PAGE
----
‘Winning Back Control’: Migration, Borders and Visions of Political Community

Published date01 April 2021
Date01 April 2021
Subject MatterArticles
International Studies
58(2) 150 –167, 2021
© 2021 Jawaharlal Nehru University
Reprints and permissions:
DOI: 10.1177/00208817211002001
‘Winning Back Control’:
Migration, Borders
and Visions of Political
Oliver Schmidtke1
This article focuses on the governance of migration and borders as key issues of
Brexit in a dual sense: as a contested political issue centrally fueling the Brexit
debates and as an area of policy formation. First, the article addresses how Brexit
has changed free movement as a key principle of the European integration project
and transformed cross-border mobility between the European Union (EU) and
the UK in a post-Brexit European border regime. Second, it discusses how the
politicization of migration during the Brexit campaign has accentuated competing
visions of political community. With a view to the effects of Brexit on the
governance of migration and borders in Europe, the article demonstrates how
the Brexit debates have emphasized the prominence of exclusionary nationalism,
while they have simultaneously created new opportunities for the EU to launch
a major reform of its migration and asylum policies.
Brexit, borders, migration, European Union
Issues of migration and borders speak to the core of Brexit and its political
ambitions. Most directly, the decision of the UK to leave the European Union
(EU) was critically driven by popular concerns about migration and cross-border
mobility. The control over who can enter and reside in the country was central to
the ‘Vote Leave Campaign’1 and, according to most observers (Dennison &
Geddes, 2018; Hobolt, 2016), a key driving force behind the successful 2016
1 Professor, University of Victoria, British Columbia, Canada.
Corresponding author:
Oliver Schmidtke, Centre for Global Studies, Departments of History and Political Science,
University of Victoria, British Columbia V8P 5C2, Canada.
E-mail: ofs@uvic.ca
Schmidtke 151
referendum. The centrality of cross-border mobility in the Brexit campaign also
signals how the contested nature of migration-related issues has proven
instrumental in attacking the European integration project and its underlying
political vision. The principle of free movement across national borders is a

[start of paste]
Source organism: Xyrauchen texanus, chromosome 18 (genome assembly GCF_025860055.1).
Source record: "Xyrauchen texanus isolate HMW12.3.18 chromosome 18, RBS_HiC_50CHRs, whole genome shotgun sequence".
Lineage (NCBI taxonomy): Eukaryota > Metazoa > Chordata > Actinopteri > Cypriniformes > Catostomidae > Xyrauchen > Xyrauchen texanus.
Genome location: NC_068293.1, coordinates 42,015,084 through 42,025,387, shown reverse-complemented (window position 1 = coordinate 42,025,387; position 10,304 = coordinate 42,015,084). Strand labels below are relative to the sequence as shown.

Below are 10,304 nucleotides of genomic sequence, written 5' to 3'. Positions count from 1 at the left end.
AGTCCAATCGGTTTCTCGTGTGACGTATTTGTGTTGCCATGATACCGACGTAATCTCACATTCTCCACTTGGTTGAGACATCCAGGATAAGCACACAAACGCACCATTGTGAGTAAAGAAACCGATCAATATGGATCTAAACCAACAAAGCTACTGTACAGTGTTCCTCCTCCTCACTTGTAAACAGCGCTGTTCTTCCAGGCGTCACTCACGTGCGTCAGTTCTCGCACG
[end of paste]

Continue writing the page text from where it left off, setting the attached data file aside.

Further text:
foundational pillar of the EU. It encapsulates the idea of a European citizenship
status (De Witte, 2019; Kostakopoulou, 2018) and a political community with a
substantial degree of supranational authority as its defining feature or, as Linklater
(1998) put it in ambitious philosophical terms, as a community defined by the
‘ethical foundations of the post-Westphalian era’.
Exploring the significance that the issue of migration and borders has taken on
during the Brexit campaign and implementation process, this article examines
migration in a dual sense. First, as an area of public policymaking and, second, as
a contested issue in public debate that encapsulates some core political ambitions
of the Brexit project at large. Regarding the first aspect, it is worth underlining
that cross-border mobility and migration emerged as a central issue in the Brexit
negotiation process between the UK and the EU from the beginning (Lutz, 2020).
Setting the agenda for a lengthy Brexit negotiation process, Liam Fox (at the time
Secretary of State for International Trade) ominously stated in 2016 that the status
of EU citizens living in the UK could be considered a ‘main card in the negotiation
process’.2 At the time of writing this article, there was a great degree of uncertainty
over what form the exit of the UK from the EU will take. In this respect, the rights
of EU nationals in the UK and of British citizens in one of the EU member states
(combined a group of about five million people) are still being determined amidst
growing concerns about how these changes could negatively impact those whose
permanent residence status might change as a result of Brexit.
The second focus of this article is the way in which migration and cross-border
mobility have been politicized over the past years and how this process is likely
to continue to affect migration and border policies in the UK and the EU. What the
political dynamic of the Brexit process illustrates is how intimately the governance
of borders and migration is tied to the popular perception of, and reaction to,
European integration. One seemingly paradoxical picture is immediately apparent:
while the freedom of movement for EU citizens is one of EU’s most significant
achievements, it has also become one of the most contentious issues driving
scepticism towards Brussels across the continent. The debate surrounding the
Brexit process has accentuated these tensions and formed the particular political
constellation shaping the opposing Leave and Remain campaign, respectively.
Arguably, the opposition against a European border regime has allowed for
Britain’s deep-seated Euroscepticism to find a reinvigorated and momentous
voice in the contemporary political arena (Vasilopoulou, 2016).
Assessing the impact of Brexit on the policies of the EU, I argue that the way
in which the issues of borders and migration were politicized in the wake of the
‘Leave campaign’ has provided the vital discursive environment for policy
initiatives in the field (Donmez & Sutton, 2020; Seaton, 2016). Theoretically, the
article is based on the idea that public discourse shapes policy formation by
framing particular issues in a way that limits the options on how they can be
addressed politically and in policy terms (Schmidt, 2008). In this respect, I

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